There was a great article in this past weekend’s edition of the WSJ about the pain that a concentrated stock position may cause. We have many clients come to us with concentrated positions either due to an inheritance or simply a position that was purchased many years prior. However they have acquired this large holding, it typically has created an emotional attachment and thus becomes a difficult task in trying to pair back the holding.
As the article points out, the problem with holding a large position in any one stock is that the stock owns you rather than you simply owning the stock. Think of it as the proverbial tail wagging the dog as opposed to the dog wagging the tail when it comes to your portfolio’s performance. Whether the stock appreciates significantly in price or decreases significantly in price, the outcome is magnified in the portfolio’s performance.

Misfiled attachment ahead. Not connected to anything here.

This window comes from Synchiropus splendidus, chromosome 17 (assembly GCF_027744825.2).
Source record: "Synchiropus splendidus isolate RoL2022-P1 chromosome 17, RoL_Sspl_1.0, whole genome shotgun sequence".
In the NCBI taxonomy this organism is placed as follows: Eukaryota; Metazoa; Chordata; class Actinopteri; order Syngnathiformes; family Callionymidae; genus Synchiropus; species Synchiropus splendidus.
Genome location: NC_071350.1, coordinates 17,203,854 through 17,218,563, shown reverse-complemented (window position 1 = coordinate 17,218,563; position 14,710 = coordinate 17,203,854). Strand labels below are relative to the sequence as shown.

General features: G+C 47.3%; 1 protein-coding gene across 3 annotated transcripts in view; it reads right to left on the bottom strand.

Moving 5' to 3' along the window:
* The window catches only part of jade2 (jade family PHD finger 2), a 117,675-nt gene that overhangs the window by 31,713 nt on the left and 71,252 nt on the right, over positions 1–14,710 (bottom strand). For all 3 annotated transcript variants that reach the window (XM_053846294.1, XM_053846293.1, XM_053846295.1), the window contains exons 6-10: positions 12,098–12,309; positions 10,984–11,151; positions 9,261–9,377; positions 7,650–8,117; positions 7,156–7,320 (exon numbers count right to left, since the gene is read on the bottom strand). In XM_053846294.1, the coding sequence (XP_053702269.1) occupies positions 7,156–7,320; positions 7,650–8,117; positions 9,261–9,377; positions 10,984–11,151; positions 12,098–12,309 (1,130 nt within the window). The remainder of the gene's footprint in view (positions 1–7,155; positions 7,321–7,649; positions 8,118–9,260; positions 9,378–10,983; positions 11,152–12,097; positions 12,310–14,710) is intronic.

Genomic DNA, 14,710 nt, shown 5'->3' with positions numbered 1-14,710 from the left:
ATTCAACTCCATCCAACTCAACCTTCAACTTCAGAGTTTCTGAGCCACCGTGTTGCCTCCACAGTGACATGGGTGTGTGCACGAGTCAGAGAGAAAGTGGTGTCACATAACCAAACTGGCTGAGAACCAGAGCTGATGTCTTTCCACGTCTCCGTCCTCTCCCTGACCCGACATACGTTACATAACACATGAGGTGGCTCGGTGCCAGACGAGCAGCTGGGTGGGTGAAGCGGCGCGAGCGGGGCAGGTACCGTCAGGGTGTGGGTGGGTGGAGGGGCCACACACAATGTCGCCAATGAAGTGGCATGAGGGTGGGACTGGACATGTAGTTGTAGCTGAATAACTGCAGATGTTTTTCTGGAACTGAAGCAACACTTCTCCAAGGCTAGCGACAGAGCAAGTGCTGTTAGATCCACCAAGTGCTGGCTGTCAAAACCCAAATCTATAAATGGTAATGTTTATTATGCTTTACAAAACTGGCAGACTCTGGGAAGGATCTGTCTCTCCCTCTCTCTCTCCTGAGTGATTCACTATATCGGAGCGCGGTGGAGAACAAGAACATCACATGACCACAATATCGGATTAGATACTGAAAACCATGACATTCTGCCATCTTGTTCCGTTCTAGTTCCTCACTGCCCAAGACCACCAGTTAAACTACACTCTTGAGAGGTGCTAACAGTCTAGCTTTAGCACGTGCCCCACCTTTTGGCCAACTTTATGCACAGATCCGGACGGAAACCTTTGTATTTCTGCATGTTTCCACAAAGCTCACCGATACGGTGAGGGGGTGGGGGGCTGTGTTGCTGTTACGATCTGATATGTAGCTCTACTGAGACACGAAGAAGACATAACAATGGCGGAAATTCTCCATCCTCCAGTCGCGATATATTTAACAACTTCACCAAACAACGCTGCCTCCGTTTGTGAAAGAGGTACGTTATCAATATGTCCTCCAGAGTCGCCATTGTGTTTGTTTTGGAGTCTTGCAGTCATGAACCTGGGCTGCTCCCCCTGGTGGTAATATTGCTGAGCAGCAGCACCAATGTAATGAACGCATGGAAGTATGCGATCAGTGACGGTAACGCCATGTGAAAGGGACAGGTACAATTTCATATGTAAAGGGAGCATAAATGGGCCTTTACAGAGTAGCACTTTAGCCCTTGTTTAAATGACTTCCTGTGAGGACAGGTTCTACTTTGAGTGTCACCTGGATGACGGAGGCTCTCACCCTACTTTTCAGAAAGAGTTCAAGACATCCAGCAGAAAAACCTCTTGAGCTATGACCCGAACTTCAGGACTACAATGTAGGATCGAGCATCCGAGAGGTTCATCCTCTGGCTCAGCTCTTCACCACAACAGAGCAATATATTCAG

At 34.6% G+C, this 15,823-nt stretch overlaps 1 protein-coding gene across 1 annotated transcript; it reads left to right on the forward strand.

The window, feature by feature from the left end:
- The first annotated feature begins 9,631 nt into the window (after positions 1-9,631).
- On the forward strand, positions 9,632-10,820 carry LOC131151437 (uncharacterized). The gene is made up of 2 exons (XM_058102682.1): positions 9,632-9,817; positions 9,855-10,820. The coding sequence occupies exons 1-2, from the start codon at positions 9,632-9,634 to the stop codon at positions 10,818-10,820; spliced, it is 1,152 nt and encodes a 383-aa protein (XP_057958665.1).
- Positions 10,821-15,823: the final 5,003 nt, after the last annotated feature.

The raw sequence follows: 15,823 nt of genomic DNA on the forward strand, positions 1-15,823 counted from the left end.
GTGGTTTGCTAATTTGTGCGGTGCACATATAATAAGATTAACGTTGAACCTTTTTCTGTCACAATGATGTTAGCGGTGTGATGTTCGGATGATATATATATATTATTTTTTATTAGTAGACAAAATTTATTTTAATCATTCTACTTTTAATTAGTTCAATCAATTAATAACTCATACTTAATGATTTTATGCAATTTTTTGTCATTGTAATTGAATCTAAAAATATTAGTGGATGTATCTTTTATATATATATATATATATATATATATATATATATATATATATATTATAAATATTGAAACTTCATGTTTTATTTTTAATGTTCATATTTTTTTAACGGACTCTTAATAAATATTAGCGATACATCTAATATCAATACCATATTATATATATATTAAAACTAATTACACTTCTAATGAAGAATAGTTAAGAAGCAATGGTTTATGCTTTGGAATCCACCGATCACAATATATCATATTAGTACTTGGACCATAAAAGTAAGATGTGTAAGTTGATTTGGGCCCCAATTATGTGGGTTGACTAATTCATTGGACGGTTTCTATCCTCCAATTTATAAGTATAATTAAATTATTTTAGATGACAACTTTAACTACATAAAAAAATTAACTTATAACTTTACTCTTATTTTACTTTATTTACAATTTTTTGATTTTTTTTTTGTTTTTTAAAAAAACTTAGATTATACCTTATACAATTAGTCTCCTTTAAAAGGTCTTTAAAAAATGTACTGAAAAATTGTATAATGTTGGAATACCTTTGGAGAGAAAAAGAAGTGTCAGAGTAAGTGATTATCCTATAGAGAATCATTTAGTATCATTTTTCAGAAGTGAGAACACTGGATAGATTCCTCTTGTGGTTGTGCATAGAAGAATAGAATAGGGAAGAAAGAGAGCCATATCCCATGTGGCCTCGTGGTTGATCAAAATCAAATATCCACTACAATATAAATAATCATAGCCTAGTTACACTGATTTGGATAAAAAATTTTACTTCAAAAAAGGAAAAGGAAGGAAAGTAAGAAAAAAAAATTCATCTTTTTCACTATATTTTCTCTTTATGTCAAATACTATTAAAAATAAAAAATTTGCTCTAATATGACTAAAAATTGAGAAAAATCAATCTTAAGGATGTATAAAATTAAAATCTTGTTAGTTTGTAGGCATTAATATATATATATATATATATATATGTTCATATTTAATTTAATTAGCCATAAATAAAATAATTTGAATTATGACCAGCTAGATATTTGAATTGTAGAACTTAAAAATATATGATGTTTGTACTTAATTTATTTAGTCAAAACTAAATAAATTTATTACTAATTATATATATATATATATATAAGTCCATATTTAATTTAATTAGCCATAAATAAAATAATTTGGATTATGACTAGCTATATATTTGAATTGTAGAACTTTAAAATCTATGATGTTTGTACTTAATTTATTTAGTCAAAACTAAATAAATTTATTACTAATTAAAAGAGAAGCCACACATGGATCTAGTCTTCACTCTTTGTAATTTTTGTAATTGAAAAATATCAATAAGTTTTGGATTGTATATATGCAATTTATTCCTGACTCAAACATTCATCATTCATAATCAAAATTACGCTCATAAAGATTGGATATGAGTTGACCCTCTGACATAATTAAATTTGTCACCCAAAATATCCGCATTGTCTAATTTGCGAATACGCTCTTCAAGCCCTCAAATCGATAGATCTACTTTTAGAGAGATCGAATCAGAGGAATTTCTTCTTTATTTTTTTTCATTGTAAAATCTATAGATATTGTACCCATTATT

Another point made in the article is the “regret” associated with action or no action when there is a large price swing in the stock. Regret can occur if one trims back a position and then watches it subsequently appreciate. Similarly not trimming back and watching it go down may cause just as much regret. Both forms of potential regret add to the emotional attachment of the position. The article goes on to state that emotionally diversifying is as important as financially diversifying.
We recommend to our clients who come in with large concentrated positions that they put a plan in place to systematically reduce exposure over time. Of course, tax consequences need to be taken into account so trimming a predetermine amount each year may prove to be the best strategy. We believe having a game plan that reduces concentrated exposure over a regular time period diminishes the emotional toll of the decision making process.
Below is a link to the article if you wish to read it.